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    Updated on Jul 21, 2019. Posted on Aug 27, 2018

    16 Facts That Perfectly Explain Why Finland Is The Happiest Country On Earth

    So many trees, so many saunas.

    1. For starters, Finland is basically a natural wonderland. Case in point: forests cover more than 75% of its land area.

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    And the amount of timber increases every year. That's a lot of trees!

    2. And it has 187,888 lakes, the most of any country in the world.

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    3. It's also so easy to see all of that nature because of a concept called jokamiehenoikeus, aka everyman's right, aka freedom to roam.

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    Basically, this means that most land (except for immediate areas around homes and similar locations) is completely open for people to hike, walk, ski, cycle, swim, boat, pick berries, and all that other fun stuff. Imagine how much easier it would be to go camping or just on a long, rejuvenating stroll if you could basically do it wherever you wanted!

    4. That's why Finns spend a ridiculously large amount of time outside.

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    Florence Williams writes in The Nature Fix that the average Finn engages in nature-based recreation two to three times a week! And that recreation is more than just a quick stroll through a park: 70% go hiking regularly, 58% go berry picking, and 50% ride bikes. (For comparison, the average hiking rate for the rest of Europe and the U.S. is 30%.)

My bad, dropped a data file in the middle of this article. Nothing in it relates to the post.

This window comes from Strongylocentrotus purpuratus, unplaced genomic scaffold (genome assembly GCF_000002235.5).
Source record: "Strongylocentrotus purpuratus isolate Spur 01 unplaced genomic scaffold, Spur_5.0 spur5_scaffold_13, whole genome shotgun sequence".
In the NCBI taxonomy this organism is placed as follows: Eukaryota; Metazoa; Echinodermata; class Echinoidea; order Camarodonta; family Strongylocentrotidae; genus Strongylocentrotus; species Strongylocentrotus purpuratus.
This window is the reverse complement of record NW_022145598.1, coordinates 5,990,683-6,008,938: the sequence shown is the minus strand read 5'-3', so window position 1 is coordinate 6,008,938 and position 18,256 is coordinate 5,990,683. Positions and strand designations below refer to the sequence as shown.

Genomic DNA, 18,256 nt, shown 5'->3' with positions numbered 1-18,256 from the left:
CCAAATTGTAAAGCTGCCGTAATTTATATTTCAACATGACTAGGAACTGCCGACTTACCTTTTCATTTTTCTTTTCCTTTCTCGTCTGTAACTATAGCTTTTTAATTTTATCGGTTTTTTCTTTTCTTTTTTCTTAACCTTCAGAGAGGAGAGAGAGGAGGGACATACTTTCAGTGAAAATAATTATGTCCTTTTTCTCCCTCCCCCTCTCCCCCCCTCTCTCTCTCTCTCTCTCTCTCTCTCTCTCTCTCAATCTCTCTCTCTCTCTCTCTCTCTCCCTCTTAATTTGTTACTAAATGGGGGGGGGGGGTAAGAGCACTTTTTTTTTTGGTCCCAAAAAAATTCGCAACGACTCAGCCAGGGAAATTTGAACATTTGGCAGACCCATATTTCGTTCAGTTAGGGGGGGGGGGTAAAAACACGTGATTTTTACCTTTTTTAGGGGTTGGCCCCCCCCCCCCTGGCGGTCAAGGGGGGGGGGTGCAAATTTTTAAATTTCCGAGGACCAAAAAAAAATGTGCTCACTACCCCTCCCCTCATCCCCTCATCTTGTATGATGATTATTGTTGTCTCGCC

5. It helps that a shocking amount people in Finland own summer cottages that let them spend extended time in the great outdoors.

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    According to Williams, Finland has 5 million people, and 2 million summer cottages, also called kesämökki. That's...such a good amount of summer cottages.

    6. Anyway, Finns are also huge fans of going to the sauna as a way to bond and connect, which makes sense, because sauna is a Finnish word.

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    There are 2 million saunas in Finland, again, in a population of 5 million. They're in homes, government buildings, and even a Burger King. There are more saunas than cars, and it's said that more important decisions are made in saunas than in meetings. You can sauna with anyone, and people go to them (nude, usually) with friends, family, and business associates at least once a week, on average.

    7. Not only that, but spa hours are offered as a benefit for federal workers in need.

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    Williams writes that this is a popular option for Finns, along with treatments that involve spending extensive periods in nature.

    8. Finland has the second-lowest mortality rate in the world, partially because babies there sleep in cardboard boxes.

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    Those cardboard boxes are actually the containers for maternity packages that are given to new parents as they leave the hospital. The boxes contain 64 different items, including gender-neutral clothes, diapers, toys, and prenatal and parenting information. And once all of the helpful stuff is taken out, babies can (and often do) sleep in the boxes!